Three years ago when Denis was thirty-five years old her husband died suddenly leaving behind their five children for her to raise by herself. Nick, now seventeen, Derek fifteen, Anderson thirteen, Fred nine, and Dafny six years old are the center of Denis’ world. A well-meaning neighbor asked when Denis’ husband died if she would give up one of her children for adoption, but she refused to even entertain the idea. “If you really want to help ” Denis responded, “give me six eggs every week that we can eat.”
A year later, the Panamanian government program, Casas de Esperanza (Houses of Hope) built her a small house on the little property she owns among the sugar cane fields. This two-bedroom, one-bath house with running water and electricity gives Denis and her family a sense of security and permanence in an uncertain time. But even without rent to pay, Denis struggles to provide for her family. Nick and Derek work every Saturday at the nearby trapiche (sugar cane mill) and bring home a total of $100 per month. Denis adds to the monthly income another $100 by making tamale filling and selling it to local vendors.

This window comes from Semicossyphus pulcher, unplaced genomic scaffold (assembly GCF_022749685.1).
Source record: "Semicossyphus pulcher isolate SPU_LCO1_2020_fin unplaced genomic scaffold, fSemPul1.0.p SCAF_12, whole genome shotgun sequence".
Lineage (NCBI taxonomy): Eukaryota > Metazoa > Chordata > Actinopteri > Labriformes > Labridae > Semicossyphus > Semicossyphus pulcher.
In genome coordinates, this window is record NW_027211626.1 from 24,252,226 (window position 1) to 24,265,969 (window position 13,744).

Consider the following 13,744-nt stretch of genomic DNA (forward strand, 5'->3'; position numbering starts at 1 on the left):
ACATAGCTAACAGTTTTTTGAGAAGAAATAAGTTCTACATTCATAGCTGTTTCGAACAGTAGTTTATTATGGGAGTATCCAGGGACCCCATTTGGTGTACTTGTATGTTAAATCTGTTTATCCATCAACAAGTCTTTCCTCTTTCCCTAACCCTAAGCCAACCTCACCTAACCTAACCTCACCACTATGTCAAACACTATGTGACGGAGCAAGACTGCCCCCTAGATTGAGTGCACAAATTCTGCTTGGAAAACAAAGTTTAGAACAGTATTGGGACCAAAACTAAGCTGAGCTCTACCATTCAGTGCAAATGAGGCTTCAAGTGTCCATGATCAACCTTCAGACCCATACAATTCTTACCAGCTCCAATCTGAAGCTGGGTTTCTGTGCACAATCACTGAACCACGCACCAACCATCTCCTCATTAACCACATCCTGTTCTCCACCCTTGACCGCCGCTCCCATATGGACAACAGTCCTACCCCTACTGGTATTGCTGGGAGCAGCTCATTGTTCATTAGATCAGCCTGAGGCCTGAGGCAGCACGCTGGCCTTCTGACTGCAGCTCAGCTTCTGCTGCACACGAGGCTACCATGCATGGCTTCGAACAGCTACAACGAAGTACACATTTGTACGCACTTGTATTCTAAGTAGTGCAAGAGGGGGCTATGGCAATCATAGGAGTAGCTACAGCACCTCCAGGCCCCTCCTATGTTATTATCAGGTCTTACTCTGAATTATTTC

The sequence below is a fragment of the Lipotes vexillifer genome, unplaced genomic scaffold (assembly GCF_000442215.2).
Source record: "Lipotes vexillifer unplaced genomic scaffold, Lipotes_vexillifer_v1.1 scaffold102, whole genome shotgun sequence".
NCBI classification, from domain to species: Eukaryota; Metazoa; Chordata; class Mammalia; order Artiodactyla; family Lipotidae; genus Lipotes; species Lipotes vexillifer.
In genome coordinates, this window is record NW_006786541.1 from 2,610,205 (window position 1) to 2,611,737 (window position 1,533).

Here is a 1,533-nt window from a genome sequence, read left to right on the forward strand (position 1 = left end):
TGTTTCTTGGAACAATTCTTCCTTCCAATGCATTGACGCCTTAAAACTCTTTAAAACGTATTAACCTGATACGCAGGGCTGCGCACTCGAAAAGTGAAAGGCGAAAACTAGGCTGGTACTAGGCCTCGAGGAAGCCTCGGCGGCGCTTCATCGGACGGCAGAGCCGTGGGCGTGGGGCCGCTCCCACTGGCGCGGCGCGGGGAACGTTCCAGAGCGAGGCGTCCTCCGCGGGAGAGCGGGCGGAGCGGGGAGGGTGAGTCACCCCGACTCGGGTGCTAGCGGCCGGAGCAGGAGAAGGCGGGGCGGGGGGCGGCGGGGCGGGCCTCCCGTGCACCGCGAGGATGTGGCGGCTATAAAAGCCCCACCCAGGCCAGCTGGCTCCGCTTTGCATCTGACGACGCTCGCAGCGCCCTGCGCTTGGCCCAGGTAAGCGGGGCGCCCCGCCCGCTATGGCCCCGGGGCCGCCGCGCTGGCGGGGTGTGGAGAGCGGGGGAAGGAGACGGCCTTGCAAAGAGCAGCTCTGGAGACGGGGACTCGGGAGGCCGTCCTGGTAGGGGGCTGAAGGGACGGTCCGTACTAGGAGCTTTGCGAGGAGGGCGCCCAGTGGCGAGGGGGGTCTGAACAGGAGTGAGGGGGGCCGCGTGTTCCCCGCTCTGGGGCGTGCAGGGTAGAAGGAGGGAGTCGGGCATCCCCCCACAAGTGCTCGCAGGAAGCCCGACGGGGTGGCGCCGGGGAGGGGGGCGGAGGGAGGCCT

She also works with the children every day practicing their reading and math skills since schools are closed because of Covid-19. When the children attend school they walk more than four miles of rocky, muddy roads each way. However, education is so important to these children and to their mom, that no matter how hard it is to get there, they are eager to return to school. Denis even dreams about the day when she might be able to buy a computer and internet service so they can learn even more. In the meantime, she acknowledges how grateful she is for the food from Buenos Vecinos de Boquete because it helps them keep their family intact. “We are a family that stays together and helps one another,” she said proudly.